I do want to add my last vacation experience, which was in Ocean City, NJ back in July. The majority of the hotels there I believe were built in the 50’s and 60’s and don’t have elevators. So you can imagine my mom, who has RA and MS, walking up and down a flight of steps everyday. Luckily I had no issues but if you’re planning to stay there and need handicap access, make sure you get a first floor room or if you can, shell out some extra $$$ for a hotel with elevators. And the bathrooms are standard with toilets that are pretty much set near the ground. The great thing about where we stayed, The Tahiti Inn, was that it was one block from the boardwalk and there was an access ramp to get to it. So my mom with her mobility issues and people in wheelchairs and scooters didn’t have issues. We also had no streets to cross either which was a lot safer.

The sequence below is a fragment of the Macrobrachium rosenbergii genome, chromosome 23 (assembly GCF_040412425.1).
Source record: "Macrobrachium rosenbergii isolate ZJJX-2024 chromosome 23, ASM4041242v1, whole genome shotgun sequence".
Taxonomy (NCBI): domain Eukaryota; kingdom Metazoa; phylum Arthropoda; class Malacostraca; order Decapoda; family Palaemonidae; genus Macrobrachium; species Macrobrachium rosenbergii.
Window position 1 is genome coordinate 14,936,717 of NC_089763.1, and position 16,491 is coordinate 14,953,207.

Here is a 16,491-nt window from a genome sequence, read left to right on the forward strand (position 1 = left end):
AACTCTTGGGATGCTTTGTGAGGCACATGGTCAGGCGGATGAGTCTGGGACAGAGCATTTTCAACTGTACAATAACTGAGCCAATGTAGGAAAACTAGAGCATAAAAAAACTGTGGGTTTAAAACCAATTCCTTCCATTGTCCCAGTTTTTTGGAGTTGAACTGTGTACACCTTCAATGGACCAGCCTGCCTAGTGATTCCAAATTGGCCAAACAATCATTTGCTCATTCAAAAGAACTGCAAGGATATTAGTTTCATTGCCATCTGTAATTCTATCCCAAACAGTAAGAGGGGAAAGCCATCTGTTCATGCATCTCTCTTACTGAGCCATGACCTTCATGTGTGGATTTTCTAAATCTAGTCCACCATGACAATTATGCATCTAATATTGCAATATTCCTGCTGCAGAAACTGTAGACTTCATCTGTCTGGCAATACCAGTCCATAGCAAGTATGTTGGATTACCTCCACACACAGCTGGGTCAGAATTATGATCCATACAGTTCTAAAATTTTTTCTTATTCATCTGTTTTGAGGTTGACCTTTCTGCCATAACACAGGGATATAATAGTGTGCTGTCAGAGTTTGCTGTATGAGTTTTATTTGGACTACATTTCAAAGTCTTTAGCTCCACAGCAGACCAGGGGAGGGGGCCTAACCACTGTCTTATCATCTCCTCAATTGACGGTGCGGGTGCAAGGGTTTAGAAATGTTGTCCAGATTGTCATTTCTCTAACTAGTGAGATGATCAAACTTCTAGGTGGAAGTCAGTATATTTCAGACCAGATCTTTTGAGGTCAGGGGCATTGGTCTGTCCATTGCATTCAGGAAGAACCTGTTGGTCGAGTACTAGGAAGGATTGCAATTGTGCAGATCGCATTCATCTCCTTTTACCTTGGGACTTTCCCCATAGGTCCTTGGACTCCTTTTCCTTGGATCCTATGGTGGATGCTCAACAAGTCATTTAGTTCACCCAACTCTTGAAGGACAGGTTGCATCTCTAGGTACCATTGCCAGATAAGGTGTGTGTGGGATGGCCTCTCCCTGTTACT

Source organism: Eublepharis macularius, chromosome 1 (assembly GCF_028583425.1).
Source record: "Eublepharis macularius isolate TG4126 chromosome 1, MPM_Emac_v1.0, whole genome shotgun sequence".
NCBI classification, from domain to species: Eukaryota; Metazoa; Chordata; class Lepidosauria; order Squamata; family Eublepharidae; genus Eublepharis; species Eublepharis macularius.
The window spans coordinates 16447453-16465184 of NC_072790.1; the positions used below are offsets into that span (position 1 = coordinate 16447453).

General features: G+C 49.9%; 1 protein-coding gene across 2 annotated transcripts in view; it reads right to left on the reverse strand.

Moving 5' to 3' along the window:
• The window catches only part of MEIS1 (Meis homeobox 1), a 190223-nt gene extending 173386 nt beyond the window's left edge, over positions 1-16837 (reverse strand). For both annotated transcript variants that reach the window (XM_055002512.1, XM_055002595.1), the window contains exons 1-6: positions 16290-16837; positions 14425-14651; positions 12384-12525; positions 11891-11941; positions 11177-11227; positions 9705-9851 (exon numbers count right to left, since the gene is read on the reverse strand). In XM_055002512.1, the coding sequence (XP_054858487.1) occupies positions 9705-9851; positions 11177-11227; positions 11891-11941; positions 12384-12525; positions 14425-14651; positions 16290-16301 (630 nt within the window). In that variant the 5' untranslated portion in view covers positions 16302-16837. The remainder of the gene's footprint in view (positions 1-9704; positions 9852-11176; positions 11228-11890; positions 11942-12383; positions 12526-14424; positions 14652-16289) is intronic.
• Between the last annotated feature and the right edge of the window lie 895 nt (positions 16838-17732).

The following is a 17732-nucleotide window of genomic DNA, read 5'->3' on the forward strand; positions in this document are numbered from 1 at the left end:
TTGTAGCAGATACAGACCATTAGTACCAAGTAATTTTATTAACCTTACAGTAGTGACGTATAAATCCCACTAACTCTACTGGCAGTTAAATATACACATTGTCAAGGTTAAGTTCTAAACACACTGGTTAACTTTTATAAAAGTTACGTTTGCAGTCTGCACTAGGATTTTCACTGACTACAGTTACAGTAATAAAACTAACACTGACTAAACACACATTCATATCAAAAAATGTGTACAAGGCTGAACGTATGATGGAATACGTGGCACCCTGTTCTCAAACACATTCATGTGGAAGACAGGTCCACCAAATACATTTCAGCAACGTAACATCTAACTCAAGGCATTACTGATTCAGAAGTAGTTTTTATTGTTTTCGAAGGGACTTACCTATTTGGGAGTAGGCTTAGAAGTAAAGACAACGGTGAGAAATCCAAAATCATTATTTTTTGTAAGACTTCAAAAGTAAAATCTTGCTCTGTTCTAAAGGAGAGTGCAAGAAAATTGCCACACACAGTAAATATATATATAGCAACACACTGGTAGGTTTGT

But considering how much time we spend in bathrooms, that’s one place that should be not skimped over!

  7. gingeroid permalink
    September 24, 2013 9:44 pm

    You should try the restrooms at the Capitol Building. The handicapped stall is maybe 2″ wider than the regular ones.

  8. September 25, 2013 12:26 pm

    I hate bathroom stall doors that open inwards. They’d be okay stalls, even for larger people (though not handicap accessible) if the dang doors just opened out.

    • Elizabeth permalink
      September 25, 2013 2:49 pm

      Whoever dreamed up that idea?!?!?!? It is SO idiotic!

  9. Amber permalink
    September 26, 2013 9:36 am

    In the past, I have found myself wondering how someone with mobility issues or missing a foot could manage to stay on the seat while reaching for the paper that comes out at about ankle level. And then there are the steel box type dispensers that have left gouges in my thighs when they put them overhanging the seat.

    Glad the overall trip was enjoyable for you!